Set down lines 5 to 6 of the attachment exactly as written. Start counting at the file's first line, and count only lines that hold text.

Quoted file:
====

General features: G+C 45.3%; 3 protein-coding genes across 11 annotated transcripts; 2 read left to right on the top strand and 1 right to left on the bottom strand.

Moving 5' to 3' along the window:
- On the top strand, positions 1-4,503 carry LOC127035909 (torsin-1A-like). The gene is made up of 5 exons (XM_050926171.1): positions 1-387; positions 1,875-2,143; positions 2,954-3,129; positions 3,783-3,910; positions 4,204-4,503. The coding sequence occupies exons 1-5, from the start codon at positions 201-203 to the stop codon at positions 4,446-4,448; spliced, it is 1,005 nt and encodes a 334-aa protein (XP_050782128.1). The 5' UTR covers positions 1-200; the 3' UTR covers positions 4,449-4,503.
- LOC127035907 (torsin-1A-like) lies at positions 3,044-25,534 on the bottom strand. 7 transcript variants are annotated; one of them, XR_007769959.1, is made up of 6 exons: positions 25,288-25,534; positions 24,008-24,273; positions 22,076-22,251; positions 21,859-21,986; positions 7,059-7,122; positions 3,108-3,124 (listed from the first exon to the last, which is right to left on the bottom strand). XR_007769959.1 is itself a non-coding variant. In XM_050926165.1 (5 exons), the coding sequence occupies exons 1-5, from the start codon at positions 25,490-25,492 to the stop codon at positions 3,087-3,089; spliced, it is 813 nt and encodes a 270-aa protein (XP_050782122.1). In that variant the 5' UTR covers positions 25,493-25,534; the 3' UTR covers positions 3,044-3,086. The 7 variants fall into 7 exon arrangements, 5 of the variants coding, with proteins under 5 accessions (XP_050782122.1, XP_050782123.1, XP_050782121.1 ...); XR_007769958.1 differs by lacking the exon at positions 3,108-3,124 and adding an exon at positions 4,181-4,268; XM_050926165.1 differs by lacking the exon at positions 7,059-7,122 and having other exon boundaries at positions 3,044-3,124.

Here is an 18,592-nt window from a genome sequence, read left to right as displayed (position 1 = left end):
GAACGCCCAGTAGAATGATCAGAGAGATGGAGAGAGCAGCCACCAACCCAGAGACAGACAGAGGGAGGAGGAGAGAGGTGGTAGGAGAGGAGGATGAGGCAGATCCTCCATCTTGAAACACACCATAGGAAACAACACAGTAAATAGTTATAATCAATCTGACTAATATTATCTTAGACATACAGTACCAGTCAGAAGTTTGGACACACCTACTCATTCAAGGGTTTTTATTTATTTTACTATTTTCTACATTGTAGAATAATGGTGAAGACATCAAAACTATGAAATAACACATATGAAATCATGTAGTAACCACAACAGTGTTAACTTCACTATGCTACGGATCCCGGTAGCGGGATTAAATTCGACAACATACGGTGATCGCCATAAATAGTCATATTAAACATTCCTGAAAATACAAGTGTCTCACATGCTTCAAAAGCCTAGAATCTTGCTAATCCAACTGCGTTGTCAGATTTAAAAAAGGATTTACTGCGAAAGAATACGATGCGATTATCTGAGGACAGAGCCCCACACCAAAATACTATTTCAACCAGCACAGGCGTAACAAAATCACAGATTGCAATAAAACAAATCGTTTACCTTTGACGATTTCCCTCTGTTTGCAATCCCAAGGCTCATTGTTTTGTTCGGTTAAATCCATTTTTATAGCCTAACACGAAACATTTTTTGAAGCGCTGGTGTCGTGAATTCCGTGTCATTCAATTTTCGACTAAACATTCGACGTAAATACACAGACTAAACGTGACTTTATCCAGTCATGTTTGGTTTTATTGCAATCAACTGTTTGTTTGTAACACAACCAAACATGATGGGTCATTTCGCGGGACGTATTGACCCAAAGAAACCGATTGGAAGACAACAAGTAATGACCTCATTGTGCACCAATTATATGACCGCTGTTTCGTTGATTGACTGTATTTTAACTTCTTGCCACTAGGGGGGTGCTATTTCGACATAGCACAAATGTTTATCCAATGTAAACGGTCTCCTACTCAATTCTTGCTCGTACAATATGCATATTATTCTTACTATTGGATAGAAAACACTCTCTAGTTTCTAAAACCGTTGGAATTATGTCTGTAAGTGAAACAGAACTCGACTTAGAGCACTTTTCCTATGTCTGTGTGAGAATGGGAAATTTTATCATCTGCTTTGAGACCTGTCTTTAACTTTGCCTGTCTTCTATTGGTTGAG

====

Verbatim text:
Here is an 18,592-nt window from a genome sequence, read left to right as displayed (position 1 = left end):
GAACGCCCAGTAGAATGATCAGAGAGATGGAGAGAGCAGCCACCAACCCAGAGACAGACAGAGGGAGGAGGAGAGAGGTGGTAGGAGAGGAGGATGAGGCAGATCCTCCATCTTGAAACACACCATAGGAAACAACACAGTAAATAGTTATAATCAATCTGACTAATATTATCTTAGACATACAGTACCAGTCAGAAGTTTGGACACACCTACTCATTCAAGGGTTTTTATTTATTTTACTATTTTCTACATTGTAGAATAATGGTGAAGACATCAAAACTATGAAATAACACATATGAAATCATGTAGTAACCACAACAGTGTTAACTTCACTATGCTACGGATCCCGGTAGCGGGATTAAATTCGACAACATACGGTGATCGCCATAAATAGTCATATTAAACATTCCTGAAAATACAAGTGTCTCACATGCTTCAAAAGCCTAGAATCTTGCTAATCCAACTGCGTTGTCAGATTTAAAAAAGGATTTACTGCGAAAGAATACGATGCGATTATCTGAGGACAGAGCCCCACACCAAAATACTATTTCAACCAGCACAGGCGTAACAAAATCACAGATTGCAATAAAACAAATCGTTTACCTTTGACGATTTCCCTCTGTTTGCAATCCCAAGGCTCATTGTTTTGTTCGGTTAAATCCATTTTTATAGCCTAACACGAAACATTTTTTGAAGCGCTGGTGTCGTGAATTCCGTGTCATTCAATTTTCGACTAAACATTCGACGTAAATACACAGACTAAACGTGACTTTATCCAGTCATGTTTGGTTTTATTGCAATCAACTGTTTGTTTGTAACACAACCAAACATGATGGGTCATTTCGCGGGACGTATTGACCCAAAGAAACCGATTGGAAGACAACAAGTAATGACCTCATTGTGCACCAATTATATGACCGCTGTTTCGTTGATTGACTGTATTTTAACTTCTTGCCACTAGGGGGGTGCTATTTCGACATAGCACAAATGTTTATCCAATGTAAACGGTCTCCTACTCAATTCTTGCTCGTACAATATGCATATTATTCTTACTATTGGATAGAAAACACTCTCTAGTTTCTAAAACCGTTGGAATTATGTCTGTAAGTGAAACAGAACTCGACTTAGAGCACTTTTCCTATGTCTGTGTGAGAATGGGAAATTTTATCATCTGCTTTGAGACCTGTCTTTAACTTTGCCTGTCTTCTATTGGTTGAG